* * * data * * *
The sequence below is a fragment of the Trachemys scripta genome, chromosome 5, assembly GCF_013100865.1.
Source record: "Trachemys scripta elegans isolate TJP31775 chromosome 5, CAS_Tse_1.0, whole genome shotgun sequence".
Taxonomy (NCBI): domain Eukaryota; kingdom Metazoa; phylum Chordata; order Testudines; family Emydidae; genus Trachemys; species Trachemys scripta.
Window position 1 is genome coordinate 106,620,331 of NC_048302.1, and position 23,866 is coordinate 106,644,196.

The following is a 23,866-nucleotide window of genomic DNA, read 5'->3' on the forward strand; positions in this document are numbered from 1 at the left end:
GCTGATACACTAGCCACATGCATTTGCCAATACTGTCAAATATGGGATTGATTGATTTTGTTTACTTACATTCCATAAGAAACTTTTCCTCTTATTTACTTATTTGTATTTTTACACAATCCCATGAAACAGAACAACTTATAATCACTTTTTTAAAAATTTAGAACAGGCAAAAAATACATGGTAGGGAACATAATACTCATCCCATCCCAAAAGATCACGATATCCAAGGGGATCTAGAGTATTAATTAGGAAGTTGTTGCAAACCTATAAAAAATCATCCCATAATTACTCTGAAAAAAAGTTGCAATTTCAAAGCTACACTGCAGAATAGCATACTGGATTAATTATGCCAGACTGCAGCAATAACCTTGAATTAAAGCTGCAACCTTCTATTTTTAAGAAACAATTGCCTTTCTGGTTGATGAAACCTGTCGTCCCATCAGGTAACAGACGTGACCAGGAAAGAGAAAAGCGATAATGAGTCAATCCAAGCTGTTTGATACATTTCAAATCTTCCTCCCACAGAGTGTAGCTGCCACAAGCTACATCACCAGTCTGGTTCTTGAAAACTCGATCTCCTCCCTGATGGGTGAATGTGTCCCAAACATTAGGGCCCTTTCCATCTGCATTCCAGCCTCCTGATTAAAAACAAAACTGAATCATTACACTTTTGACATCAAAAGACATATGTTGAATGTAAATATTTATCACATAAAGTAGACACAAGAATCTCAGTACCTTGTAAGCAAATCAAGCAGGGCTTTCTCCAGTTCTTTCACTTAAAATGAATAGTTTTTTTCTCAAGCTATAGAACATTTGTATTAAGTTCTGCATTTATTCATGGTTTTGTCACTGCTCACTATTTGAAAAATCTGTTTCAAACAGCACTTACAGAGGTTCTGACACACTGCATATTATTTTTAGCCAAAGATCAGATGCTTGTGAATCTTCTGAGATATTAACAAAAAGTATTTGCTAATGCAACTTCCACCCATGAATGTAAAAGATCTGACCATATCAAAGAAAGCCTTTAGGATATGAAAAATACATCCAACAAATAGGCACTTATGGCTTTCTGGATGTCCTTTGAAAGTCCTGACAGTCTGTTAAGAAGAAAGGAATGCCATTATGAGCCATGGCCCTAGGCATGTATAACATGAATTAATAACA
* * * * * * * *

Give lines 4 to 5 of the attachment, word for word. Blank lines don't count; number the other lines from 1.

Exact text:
Window position 1 is genome coordinate 106,620,331 of NC_048302.1, and position 23,866 is coordinate 106,644,196.

The following is a 23,866-nucleotide window of genomic DNA, read 5'->3' on the forward strand; positions in this document are numbered from 1 at the left end: